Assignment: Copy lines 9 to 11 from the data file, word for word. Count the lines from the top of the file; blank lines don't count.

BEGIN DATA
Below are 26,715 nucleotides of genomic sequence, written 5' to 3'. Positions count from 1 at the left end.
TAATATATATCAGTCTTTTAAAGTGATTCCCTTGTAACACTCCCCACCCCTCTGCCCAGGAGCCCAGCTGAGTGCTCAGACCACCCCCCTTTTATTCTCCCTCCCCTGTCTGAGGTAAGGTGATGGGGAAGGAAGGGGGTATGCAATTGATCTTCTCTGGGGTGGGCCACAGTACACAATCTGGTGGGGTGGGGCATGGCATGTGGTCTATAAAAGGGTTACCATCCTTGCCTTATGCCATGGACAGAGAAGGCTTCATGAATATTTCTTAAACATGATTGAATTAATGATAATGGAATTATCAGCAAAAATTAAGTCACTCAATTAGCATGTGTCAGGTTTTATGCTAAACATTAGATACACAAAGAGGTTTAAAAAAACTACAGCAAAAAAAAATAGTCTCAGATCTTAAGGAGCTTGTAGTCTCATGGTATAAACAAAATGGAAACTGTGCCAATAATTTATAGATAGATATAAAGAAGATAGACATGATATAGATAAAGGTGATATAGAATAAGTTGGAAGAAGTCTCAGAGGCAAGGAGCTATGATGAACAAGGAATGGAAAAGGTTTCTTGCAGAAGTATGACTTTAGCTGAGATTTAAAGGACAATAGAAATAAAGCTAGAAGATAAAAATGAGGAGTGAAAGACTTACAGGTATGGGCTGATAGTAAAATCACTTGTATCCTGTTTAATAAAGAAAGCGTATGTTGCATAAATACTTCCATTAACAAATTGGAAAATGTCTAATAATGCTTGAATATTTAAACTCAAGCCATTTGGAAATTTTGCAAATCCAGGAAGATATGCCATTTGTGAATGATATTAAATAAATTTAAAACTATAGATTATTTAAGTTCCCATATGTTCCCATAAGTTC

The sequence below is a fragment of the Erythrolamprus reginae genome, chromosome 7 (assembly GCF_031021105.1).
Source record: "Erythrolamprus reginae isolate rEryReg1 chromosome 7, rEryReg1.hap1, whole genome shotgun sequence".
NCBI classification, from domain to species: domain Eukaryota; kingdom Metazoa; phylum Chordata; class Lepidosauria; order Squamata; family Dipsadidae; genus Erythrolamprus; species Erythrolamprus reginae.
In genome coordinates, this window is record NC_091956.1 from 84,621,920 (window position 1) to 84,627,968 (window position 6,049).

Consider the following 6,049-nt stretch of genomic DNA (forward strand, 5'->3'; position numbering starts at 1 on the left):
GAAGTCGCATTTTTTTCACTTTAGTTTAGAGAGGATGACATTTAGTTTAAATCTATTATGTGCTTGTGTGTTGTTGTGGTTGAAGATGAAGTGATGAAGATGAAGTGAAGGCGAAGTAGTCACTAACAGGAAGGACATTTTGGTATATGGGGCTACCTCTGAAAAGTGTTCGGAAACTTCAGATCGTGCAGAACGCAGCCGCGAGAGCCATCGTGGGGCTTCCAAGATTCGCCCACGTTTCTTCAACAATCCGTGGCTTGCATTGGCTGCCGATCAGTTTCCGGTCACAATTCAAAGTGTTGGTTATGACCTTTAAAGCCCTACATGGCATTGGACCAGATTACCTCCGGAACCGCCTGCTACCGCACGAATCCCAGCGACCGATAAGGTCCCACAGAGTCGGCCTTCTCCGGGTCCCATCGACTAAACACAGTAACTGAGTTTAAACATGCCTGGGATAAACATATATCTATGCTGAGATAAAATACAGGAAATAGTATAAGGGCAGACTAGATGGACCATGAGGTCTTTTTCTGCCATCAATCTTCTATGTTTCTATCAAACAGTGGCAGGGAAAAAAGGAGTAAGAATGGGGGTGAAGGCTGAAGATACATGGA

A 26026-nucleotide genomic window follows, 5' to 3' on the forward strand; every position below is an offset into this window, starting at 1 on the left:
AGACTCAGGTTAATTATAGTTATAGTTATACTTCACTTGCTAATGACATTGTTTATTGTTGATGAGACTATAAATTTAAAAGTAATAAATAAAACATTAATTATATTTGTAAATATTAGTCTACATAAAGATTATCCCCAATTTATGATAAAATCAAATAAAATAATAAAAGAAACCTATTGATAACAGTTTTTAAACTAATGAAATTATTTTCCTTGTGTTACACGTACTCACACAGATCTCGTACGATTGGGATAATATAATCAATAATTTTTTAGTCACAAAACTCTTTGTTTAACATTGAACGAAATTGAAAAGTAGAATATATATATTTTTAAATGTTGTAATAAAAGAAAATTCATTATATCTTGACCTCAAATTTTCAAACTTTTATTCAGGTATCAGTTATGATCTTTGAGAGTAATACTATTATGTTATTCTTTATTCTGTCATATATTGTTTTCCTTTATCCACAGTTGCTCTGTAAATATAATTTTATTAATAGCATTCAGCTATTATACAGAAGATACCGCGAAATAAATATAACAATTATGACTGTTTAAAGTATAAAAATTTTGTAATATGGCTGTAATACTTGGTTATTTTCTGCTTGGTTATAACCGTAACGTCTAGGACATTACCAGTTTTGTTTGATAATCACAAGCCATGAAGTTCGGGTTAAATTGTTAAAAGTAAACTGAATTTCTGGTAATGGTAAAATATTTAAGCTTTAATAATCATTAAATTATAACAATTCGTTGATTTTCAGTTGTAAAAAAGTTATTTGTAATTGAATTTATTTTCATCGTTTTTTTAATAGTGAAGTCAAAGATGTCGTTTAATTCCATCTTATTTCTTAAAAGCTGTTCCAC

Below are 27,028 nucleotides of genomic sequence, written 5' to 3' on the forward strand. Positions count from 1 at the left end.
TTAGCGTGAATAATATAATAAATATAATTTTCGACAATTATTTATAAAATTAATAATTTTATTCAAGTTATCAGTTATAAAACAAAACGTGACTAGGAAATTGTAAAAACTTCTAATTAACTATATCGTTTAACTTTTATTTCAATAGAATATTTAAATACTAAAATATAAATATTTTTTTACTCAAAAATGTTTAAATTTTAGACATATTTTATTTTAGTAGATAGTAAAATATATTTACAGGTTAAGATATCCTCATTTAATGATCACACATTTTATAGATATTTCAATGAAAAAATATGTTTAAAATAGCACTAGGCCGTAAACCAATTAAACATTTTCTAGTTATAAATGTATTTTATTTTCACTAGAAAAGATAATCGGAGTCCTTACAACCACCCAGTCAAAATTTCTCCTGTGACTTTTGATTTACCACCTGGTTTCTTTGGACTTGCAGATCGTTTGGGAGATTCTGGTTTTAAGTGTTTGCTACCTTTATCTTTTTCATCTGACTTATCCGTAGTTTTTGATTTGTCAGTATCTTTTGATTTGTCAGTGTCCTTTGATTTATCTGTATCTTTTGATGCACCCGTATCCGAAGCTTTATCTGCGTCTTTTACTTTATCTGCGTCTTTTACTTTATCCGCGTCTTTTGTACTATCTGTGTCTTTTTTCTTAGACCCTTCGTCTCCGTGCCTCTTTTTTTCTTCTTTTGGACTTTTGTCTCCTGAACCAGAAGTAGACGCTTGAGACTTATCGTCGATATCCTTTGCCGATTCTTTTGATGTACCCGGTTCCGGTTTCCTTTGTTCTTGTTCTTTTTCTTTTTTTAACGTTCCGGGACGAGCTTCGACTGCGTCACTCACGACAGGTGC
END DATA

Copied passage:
A 26026-nucleotide genomic window follows, 5' to 3' on the forward strand; every position below is an offset into this window, starting at 1 on the left:
AGACTCAGGTTAATTATAGTTATAGTTATACTTCACTTGCTAATGACATTGTTTATTGTTGATGAGACTATAAATTTAAAAGTAATAAATAAAACATTAATTATATTTGTAAATATTAGTCTACATAAAGATTATCCCCAATTTATGATAAAATCAAATAAAATAATAAAAGAAACCTATTGATAACAGTTTTTAAACTAATGAAATTATTTTCCTTGTGTTACACGTACTCACACAGATCTCGTACGATTGGGATAATATAATCAATAATTTTTTAGTCACAAAACTCTTTGTTTAACATTGAACGAAATTGAAAAGTAGAATATATATATTTTTAAATGTTGTAATAAAAGAAAATTCATTATATCTTGACCTCAAATTTTCAAACTTTTATTCAGGTATCAGTTATGATCTTTGAGAGTAATACTATTATGTTATTCTTTATTCTGTCATATATTGTTTTCCTTTATCCACAGTTGCTCTGTAAATATAATTTTATTAATAGCATTCAGCTATTATACAGAAGATACCGCGAAATAAATATAACAATTATGACTGTTTAAAGTATAAAAATTTTGTAATATGGCTGTAATACTTGGTTATTTTCTGCTTGGTTATAACCGTAACGTCTAGGACATTACCAGTTTTGTTTGATAATCACAAGCCATGAAGTTCGGGTTAAATTGTTAAAAGTAAACTGAATTTCTGGTAATGGTAAAATATTTAAGCTTTAATAATCATTAAATTATAACAATTCGTTGATTTTCAGTTGTAAAAAAGTTATTTGTAATTGAATTTATTTTCATCGTTTTTTTAATAGTGAAGTCAAAGATGTCGTTTAATTCCATCTTATTTCTTAAAAGCTGTTCCAC

Below are 27,028 nucleotides of genomic sequence, written 5' to 3' on the forward strand. Positions count from 1 at the left end.